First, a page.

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rotate the elevator cabins and lift them into the shaft like a tornado!
ever thought the way a screw jack lifts your car?
power screw threads are used to transmit torque and lift weights. so we can turn the screw jack even with a single hand. effectively speaking we can lift the car with a single hand. what if this is applied to elevators?
we can make the elevator
outer shell surface screwed, and then the inner cabin where we ride can be made stationary.
the screw thread on the outer shell mates with a similar screw thread on the inner walls of the shaft. now lets rotate the elevator. it will go up.
no need of cables, no counterweights...
just a motor at the bottom of the cabin and a gear box.
whats more, if we have a multiple start thread, we can lift ourselfs to a greater height in lesser rotations of the cab.
Sounds as if you are riding a tornado isnt it?
We can lock it stationary to the walls at any required elevation(so that the elevator stops at floors) by brakes(ejecting when desired) that grip into vertical slots cut in the walls.
A small modification suggested by a reader would do good...
have a slot in the adjacent wall into which the motor locks and slides, so that the motor itselft does not rotate.
Double Helix Escalators
Similar [hippo, Feb 02 2005]
Elevating History Timeline
some early elevators were screw driven [FarmerJohn, Feb 02 2005]
Acme Screw Drive Mechanisms
[half, Feb 03 2005]
||I can see everybody now on their way to work, stuck to the outside walls close to passing out and - ding! 21st floor . . and everybody falls on the ground in a heap.
||How do you envision the portal the passengers go through to get in and out of the elevator car?
||Perhaps it ould be better to have two rings on the outside of the car rotate, at leave the rest stationary.
||If you replace the threads with grooves, the car can be close enough to the edge of the tube that the doors can be like regular elevator doors.
||Remember that veritcal motion would depend on the granularity of the screw (how close the threads are to horizontal - I don't know what the term is) and the speed of revolution.
If the screw thread is very tightly wound and near horizontal then, like a gearing, it will take many turns but at a low power. I suspect that to operate a lift you would have to do it that way .. and there would be a lot of friction on the screw.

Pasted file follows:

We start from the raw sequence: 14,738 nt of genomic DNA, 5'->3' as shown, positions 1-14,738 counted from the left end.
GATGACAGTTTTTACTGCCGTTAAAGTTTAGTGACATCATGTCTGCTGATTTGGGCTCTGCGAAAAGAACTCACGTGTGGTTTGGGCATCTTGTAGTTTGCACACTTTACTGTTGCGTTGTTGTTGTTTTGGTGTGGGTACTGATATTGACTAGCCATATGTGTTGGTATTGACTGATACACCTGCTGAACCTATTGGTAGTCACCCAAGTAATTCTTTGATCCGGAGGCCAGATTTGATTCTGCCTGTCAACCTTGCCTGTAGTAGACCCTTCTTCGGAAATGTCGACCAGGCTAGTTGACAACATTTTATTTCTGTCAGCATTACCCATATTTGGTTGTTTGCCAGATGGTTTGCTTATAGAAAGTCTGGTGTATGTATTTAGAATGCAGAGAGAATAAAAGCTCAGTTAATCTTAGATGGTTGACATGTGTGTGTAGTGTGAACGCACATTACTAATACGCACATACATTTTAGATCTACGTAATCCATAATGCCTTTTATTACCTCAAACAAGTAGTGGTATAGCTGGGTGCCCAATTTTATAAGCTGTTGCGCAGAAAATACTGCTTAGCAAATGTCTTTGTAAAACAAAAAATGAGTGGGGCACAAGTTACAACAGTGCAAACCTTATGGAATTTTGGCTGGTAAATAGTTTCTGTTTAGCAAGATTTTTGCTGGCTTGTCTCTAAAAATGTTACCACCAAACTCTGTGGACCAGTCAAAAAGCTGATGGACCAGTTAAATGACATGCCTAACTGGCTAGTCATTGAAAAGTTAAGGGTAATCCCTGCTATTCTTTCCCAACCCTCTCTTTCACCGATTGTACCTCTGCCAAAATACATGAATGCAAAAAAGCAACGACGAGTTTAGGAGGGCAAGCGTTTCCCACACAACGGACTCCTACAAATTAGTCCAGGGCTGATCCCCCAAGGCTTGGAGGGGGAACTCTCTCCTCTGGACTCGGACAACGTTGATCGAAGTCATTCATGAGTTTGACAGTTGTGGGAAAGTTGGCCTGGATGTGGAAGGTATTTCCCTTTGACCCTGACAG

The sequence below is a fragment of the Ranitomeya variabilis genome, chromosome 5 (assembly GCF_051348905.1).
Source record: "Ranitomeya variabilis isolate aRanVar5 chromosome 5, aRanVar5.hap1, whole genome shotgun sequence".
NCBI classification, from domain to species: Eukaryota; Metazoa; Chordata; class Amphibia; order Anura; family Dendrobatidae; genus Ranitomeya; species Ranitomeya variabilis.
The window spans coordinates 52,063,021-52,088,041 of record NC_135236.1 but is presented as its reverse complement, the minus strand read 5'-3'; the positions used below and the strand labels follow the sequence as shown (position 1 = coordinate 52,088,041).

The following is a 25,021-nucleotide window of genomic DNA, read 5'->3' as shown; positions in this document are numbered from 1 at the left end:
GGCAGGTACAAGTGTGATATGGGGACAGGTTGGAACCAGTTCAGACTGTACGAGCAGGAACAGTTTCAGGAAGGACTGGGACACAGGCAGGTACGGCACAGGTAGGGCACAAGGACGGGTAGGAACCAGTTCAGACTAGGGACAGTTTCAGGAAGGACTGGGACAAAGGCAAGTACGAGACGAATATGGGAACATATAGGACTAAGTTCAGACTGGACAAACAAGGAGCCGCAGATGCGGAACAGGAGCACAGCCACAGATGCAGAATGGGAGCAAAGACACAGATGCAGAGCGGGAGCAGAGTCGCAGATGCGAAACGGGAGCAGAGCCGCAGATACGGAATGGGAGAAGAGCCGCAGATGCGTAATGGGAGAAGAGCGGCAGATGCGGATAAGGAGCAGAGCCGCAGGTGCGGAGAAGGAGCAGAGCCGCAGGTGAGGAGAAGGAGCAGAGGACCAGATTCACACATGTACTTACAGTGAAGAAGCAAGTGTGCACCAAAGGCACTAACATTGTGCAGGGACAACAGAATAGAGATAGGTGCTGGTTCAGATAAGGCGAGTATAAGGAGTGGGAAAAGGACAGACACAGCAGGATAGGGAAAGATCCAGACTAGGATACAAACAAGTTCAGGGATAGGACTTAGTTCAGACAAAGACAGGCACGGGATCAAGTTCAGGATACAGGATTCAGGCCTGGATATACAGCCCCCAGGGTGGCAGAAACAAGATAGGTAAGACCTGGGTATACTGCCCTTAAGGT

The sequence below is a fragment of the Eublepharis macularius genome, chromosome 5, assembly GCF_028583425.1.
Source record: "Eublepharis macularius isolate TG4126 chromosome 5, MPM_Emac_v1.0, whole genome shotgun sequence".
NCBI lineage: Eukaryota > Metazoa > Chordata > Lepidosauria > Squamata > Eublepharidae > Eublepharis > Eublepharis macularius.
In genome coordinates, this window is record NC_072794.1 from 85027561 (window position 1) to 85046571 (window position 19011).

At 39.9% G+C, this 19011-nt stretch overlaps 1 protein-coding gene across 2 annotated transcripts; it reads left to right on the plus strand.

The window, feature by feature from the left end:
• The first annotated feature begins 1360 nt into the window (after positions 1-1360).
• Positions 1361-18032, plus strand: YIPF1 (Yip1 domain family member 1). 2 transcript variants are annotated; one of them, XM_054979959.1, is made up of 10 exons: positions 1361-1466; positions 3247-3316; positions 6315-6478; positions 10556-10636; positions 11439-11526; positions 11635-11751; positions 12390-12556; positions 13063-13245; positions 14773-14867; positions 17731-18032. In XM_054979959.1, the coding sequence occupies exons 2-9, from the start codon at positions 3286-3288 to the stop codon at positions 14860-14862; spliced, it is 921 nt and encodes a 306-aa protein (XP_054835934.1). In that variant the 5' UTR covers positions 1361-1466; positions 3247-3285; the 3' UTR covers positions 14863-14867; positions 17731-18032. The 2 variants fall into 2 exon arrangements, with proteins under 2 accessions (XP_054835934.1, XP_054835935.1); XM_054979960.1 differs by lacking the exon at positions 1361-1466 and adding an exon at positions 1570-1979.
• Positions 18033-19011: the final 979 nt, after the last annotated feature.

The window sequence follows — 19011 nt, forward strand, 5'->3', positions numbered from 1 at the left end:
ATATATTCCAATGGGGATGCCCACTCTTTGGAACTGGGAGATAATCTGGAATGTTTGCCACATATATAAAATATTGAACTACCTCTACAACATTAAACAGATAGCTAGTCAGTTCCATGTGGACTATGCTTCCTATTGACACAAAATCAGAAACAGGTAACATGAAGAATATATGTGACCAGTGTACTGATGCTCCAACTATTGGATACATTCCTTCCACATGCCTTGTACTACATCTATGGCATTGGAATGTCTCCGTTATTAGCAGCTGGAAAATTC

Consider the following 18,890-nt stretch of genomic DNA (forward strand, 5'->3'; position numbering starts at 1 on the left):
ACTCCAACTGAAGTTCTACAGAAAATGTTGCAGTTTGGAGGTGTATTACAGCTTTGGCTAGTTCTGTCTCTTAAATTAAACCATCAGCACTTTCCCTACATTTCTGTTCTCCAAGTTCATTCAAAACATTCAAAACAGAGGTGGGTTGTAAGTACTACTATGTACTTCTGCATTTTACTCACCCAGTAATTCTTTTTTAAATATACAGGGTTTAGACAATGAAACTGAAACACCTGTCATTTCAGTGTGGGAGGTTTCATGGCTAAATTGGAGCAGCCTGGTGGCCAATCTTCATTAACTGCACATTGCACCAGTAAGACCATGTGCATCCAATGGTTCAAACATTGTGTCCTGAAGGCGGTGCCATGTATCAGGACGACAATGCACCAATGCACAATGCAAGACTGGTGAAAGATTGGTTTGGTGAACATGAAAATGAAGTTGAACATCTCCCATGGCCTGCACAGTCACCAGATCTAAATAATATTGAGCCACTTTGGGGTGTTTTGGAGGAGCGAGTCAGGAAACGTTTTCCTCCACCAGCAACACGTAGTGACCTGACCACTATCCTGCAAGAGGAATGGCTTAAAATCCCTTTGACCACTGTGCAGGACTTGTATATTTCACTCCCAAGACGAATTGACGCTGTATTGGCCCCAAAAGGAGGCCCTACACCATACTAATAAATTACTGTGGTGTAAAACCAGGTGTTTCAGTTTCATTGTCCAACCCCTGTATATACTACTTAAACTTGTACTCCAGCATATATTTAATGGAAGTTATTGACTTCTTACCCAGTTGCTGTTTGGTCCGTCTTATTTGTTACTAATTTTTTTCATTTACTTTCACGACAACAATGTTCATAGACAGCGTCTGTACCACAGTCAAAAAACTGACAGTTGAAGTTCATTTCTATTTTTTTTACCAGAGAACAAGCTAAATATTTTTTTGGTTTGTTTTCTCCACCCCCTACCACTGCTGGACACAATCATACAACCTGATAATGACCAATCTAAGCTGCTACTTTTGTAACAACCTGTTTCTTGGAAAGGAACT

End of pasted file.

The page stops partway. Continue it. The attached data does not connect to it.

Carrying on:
||Isn't there a big difference between rotating the lightweight screwjack and rotating the heavy elevator? In the screwjack example, the main weight is in the automobile, which hardly moves at all. The automobile doesn't have to rotate. With the heavy elevator rotating so much, there is a lot more total work required. I think [Cat's Whiskers] "Rings" would solve this problem, assuming the rings are lightweight.
But then you don't get the fun of spinning...
||Modern systems do not _need_ counterweights - the system could operate with a big winch drum at the top of the building. However, using a counterweight effectively eliminates the weight of the lift from the system, so the drive motor only needs to lift the weight of the passengers.
|| If you remove the counterweight, your motor needs to be big enough to lift the entire weight of the lift and its payload. Installing this large motor on the lift itself will exacerbate the problem.
||Although the screw-thread mechanism would allow the use of a smaller motor, it would do so at the expense of a slower rate of climb. If you wanted to go at the same speed as a conventional lift, you would need a much bigger motor to overcome the problems outlined above.
||However, if motor power is not an issue then this could work. There may be situations where it is advantageous; I don't know.
||This is very silly.
counterweight issue is a red herring.
Regardless of how you lift the elevator,
counterweights offset the total energy
you need to put in (since you are
reducing the net mass x height gain).
So, counterwights will help a cable-
drawn lift, and they will help your
helical lift. This isn't the issue.
Second, and more
importantly, you are just using the
shallow helix of the thread as a gearing
system, and it is a very cumbersome
one compared to the conventional gears
in cable-drawn lifts.
instance, suppose your thread rises one
inch for every turn, then one revolution
of your motor lifts the elevator one
inch. But in a conventional lift, gears do
exactly the same thing: one turn of the
motor is geared so that it pulls the
cable one inch (or whatever figure you
choose). With even the teeniest electric
motor, you can lift any weight of
elevator you like - you just trade speed
So, your helical
system is just a different configuration
of gears, and is going to waste a lot
more energy in friction (and be costlier
to install) than the normal gearing
||What I like about this is that it allows
for multiple cars in one shaft, allowing
for taller skyscrapers...